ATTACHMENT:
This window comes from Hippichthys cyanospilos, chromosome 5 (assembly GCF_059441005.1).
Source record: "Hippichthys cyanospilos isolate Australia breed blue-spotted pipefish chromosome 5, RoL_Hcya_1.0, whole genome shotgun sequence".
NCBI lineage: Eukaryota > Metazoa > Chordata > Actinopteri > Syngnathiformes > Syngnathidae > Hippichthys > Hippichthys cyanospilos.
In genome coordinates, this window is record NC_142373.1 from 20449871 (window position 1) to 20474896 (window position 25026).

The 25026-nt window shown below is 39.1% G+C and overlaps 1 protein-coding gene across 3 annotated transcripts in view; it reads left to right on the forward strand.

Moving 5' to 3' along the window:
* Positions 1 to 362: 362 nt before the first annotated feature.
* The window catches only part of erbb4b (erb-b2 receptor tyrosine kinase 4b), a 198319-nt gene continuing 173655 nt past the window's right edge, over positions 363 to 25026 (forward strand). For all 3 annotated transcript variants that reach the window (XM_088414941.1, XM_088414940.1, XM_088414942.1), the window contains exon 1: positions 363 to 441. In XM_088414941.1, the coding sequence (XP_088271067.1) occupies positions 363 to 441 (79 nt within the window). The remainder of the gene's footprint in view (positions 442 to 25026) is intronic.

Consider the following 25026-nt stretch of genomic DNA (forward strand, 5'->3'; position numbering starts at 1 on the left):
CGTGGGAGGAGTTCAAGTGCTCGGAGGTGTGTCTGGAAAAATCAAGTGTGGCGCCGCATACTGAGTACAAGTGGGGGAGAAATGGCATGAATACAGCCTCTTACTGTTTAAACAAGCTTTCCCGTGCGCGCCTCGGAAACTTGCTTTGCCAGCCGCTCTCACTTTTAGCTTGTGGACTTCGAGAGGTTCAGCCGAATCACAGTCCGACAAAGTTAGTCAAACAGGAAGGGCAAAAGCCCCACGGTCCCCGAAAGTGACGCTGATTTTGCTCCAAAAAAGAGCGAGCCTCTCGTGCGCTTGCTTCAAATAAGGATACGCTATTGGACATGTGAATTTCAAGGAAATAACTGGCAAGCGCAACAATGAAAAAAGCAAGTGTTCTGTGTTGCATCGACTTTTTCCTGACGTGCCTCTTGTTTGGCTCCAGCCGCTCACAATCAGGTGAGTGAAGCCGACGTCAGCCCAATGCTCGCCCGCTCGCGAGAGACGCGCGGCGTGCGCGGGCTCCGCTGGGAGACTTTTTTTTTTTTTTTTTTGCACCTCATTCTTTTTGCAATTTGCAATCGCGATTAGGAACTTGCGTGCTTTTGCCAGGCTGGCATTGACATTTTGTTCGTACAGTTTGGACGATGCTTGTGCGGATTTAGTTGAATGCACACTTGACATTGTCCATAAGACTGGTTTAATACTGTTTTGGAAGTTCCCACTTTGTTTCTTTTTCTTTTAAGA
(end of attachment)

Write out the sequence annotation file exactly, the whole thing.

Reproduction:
This window comes from Hippichthys cyanospilos, chromosome 5 (assembly GCF_059441005.1).
Source record: "Hippichthys cyanospilos isolate Australia breed blue-spotted pipefish chromosome 5, RoL_Hcya_1.0, whole genome shotgun sequence".
NCBI lineage: Eukaryota > Metazoa > Chordata > Actinopteri > Syngnathiformes > Syngnathidae > Hippichthys > Hippichthys cyanospilos.
In genome coordinates, this window is record NC_142373.1 from 20449871 (window position 1) to 20474896 (window position 25026).

The 25026-nt window shown below is 39.1% G+C and overlaps 1 protein-coding gene across 3 annotated transcripts in view; it reads left to right on the forward strand.

Moving 5' to 3' along the window:
* Positions 1 to 362: 362 nt before the first annotated feature.
* The window catches only part of erbb4b (erb-b2 receptor tyrosine kinase 4b), a 198319-nt gene continuing 173655 nt past the window's right edge, over positions 363 to 25026 (forward strand). For all 3 annotated transcript variants that reach the window (XM_088414941.1, XM_088414940.1, XM_088414942.1), the window contains exon 1: positions 363 to 441. In XM_088414941.1, the coding sequence (XP_088271067.1) occupies positions 363 to 441 (79 nt within the window). The remainder of the gene's footprint in view (positions 442 to 25026) is intronic.

Consider the following 25026-nt stretch of genomic DNA (forward strand, 5'->3'; position numbering starts at 1 on the left):
CGTGGGAGGAGTTCAAGTGCTCGGAGGTGTGTCTGGAAAAATCAAGTGTGGCGCCGCATACTGAGTACAAGTGGGGGAGAAATGGCATGAATACAGCCTCTTACTGTTTAAACAAGCTTTCCCGTGCGCGCCTCGGAAACTTGCTTTGCCAGCCGCTCTCACTTTTAGCTTGTGGACTTCGAGAGGTTCAGCCGAATCACAGTCCGACAAAGTTAGTCAAACAGGAAGGGCAAAAGCCCCACGGTCCCCGAAAGTGACGCTGATTTTGCTCCAAAAAAGAGCGAGCCTCTCGTGCGCTTGCTTCAAATAAGGATACGCTATTGGACATGTGAATTTCAAGGAAATAACTGGCAAGCGCAACAATGAAAAAAGCAAGTGTTCTGTGTTGCATCGACTTTTTCCTGACGTGCCTCTTGTTTGGCTCCAGCCGCTCACAATCAGGTGAGTGAAGCCGACGTCAGCCCAATGCTCGCCCGCTCGCGAGAGACGCGCGGCGTGCGCGGGCTCCGCTGGGAGACTTTTTTTTTTTTTTTTTTGCACCTCATTCTTTTTGCAATTTGCAATCGCGATTAGGAACTTGCGTGCTTTTGCCAGGCTGGCATTGACATTTTGTTCGTACAGTTTGGACGATGCTTGTGCGGATTTAGTTGAATGCACACTTGACATTGTCCATAAGACTGGTTTAATACTGTTTTGGAAGTTCCCACTTTGTTTCTTTTTCTTTTAAGA